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The Bowl Championship Series is being accused by members of the black press of discriminating against them and denying them media credentials. A letter from Chico C. Norwood, Managing Editor of the Hub City News in Los Angeles, wrote a letter expressing concern about the matter:
December 27, 2011
Mr. Bill Hancock
Bowl Championship Series
Dear Mr. Hancock:
My name is Ms. Chico C. Norwood and I am the managing editor/sports editor of the Hub City News, a local African American newspaper serving theLos Angelesarea community.
I am writing this letter to lodge an official complaint and express my views on the way the BCS is and has treated the African American press, especially as it relates to media credentials for college football bowl games, specifically the Rose Bowl Game.
For the past two to three years, the African American press has been denied media credentials to the Rose Bowl by Gina Chappin, the official media director for the Rose Bowl. Prior to Ms. Chappin taking control of the medial credential distribution, members of the African American press (the Los Angeles Sentinel, California Crusader, Black Voices News, L.A. Watts Times, etc) were issued media credentials to the Rose Bowl. Ms. Chappin says she is only following the BCS guidelines.
Well, Mr. Hancock it appears that the BCS guidelines were specifically designed to exclude the African American media. The majority of the African American newspapers across theUnited Statesare weekly publications with circulations of 100,000 or less. With the exception, possibly, of Jet, Ebony and Black Enterprise magazines, there is no way African American newspapers can qualify for press credentials to BCS Bowl games. I find the policy to be racist and exclusionary and YES I WILL USE THE RACE CARD because truth is truth. Or maybe it was just an oversight because in your eyes and the eyes of your staff, the African America media is either nonexistent or unimportant. However, I find it interesting that the African American press is not unimportant when it comes to sending out your press releases, which I receive on a regular basis and have printed in the pages of my sports column and on the sports page.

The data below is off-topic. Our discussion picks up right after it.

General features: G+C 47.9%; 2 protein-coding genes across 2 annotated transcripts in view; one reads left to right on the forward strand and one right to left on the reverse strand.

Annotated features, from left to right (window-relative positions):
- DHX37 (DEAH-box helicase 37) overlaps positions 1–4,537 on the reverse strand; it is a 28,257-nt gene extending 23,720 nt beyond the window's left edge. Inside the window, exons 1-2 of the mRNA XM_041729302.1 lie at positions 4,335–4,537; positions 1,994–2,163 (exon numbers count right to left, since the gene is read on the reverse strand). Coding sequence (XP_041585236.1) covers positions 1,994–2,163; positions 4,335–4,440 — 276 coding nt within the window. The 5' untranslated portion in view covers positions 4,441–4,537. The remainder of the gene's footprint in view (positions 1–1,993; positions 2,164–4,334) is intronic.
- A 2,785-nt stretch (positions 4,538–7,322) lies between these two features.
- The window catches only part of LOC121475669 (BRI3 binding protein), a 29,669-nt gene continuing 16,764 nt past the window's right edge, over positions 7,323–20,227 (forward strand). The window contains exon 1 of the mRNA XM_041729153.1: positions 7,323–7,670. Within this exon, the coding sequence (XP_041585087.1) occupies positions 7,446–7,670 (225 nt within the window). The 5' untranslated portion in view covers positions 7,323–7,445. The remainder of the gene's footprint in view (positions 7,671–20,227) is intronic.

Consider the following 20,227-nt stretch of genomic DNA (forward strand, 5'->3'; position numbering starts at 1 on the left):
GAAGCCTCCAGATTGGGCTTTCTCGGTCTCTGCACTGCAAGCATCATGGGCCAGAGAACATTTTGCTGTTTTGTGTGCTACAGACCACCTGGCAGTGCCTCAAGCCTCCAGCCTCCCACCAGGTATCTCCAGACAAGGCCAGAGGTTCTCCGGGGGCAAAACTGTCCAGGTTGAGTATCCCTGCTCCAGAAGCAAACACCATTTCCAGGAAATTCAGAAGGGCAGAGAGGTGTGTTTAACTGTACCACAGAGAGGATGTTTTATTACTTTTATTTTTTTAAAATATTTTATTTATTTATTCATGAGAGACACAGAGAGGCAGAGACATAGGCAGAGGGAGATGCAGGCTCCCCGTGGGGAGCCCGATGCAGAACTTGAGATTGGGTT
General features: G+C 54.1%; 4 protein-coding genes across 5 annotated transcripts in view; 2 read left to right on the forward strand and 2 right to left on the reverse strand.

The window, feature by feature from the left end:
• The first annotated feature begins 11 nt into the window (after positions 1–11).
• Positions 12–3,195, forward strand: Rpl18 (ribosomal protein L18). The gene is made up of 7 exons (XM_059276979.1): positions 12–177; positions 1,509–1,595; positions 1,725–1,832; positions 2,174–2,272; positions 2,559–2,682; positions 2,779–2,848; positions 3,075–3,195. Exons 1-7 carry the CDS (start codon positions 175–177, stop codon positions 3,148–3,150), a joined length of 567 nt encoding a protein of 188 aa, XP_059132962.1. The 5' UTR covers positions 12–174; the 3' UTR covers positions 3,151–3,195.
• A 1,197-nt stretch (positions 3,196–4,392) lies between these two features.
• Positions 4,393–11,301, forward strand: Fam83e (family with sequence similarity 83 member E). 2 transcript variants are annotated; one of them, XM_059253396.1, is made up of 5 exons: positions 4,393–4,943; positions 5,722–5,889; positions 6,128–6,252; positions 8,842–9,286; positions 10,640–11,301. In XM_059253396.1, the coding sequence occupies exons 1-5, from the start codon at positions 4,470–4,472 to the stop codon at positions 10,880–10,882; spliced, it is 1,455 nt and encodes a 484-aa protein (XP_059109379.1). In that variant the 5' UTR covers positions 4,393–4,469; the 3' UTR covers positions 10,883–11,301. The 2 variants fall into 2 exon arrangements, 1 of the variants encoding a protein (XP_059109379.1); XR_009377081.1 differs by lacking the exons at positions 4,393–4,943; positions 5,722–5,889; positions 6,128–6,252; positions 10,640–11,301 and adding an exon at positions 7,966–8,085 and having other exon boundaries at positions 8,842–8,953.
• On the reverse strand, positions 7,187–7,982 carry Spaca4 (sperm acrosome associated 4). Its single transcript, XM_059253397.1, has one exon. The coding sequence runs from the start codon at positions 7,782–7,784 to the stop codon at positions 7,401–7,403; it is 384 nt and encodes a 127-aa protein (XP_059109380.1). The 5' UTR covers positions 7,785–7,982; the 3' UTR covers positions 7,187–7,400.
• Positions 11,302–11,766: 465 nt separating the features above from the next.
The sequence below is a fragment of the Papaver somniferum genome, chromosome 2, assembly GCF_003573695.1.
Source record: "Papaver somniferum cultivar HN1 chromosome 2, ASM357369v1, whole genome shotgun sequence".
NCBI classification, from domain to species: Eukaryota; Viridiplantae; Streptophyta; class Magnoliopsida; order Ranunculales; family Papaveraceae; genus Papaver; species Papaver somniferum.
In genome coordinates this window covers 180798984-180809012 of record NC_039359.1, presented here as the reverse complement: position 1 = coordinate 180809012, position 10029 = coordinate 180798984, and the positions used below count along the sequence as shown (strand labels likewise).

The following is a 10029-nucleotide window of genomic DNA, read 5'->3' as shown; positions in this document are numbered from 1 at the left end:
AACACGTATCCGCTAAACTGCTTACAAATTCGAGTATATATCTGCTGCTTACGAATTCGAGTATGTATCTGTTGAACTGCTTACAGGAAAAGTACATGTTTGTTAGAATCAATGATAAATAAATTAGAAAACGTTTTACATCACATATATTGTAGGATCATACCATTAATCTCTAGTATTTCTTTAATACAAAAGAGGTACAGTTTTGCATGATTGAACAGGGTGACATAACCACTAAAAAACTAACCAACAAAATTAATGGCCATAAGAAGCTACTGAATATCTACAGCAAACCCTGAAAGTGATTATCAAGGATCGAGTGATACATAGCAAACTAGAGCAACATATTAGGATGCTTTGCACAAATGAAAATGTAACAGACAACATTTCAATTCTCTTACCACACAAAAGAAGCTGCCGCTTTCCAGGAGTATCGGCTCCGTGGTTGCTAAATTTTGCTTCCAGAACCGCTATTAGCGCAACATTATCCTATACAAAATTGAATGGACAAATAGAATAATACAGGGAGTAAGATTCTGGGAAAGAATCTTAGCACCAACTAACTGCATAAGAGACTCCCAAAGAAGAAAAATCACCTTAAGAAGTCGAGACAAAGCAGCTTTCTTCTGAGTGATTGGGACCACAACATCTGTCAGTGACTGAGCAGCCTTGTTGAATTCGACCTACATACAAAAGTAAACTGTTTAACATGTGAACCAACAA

The majority of African American newspapers in this country have been around longer than most of the Online-Internet outlets and bloggers; however, the BCS places more importance on these types of organizations.
Considering the fact that the BCS and college football survive on the backs of the African American athlete, the BCS’s denial of media credentials to African American publications is a direct insult and slap in the face of the African American community as a whole.
Mr. Hancock, the 200 plus African American weeklies in this country provide a valuable service to the African American community, just as the Asian, Jewish, etc., weeklies. Whether you are aware of it or not, African Americans depend on the African American press for information, especially as it relates to our community since the mainstream media has a way of slanting the news when it pertains to African Americans.
As far as sports is concerned, the mainstream media has a tendency to regurgitate itself constantly focusing on the “stars” or “superstars” while the African American media highlights not only stars but the hometown heroes who might not attract the attention of the mainstream media.
I ask that you review this unfair policy of the BCS. I would also ask that you override Ms. Chappin’s decisions and the decisions of other BCS Bowl game media directors to deny the African American weeklies media credentials for the BCS Bowl games. I would also ask that the BCS appoint a consultant who is familiar with the African American press to help to change the BCS policy.
If you would like to contact me, I can be reached at 213-840-2802 or you may email me at firstname.lastname@example.org. I look forward to hearing from you.
P.S. Please see attached letter sent to Gina Chappin by Mr. Brad Pye Jr.
CC: Jesse Jackson, Rainbow PUSH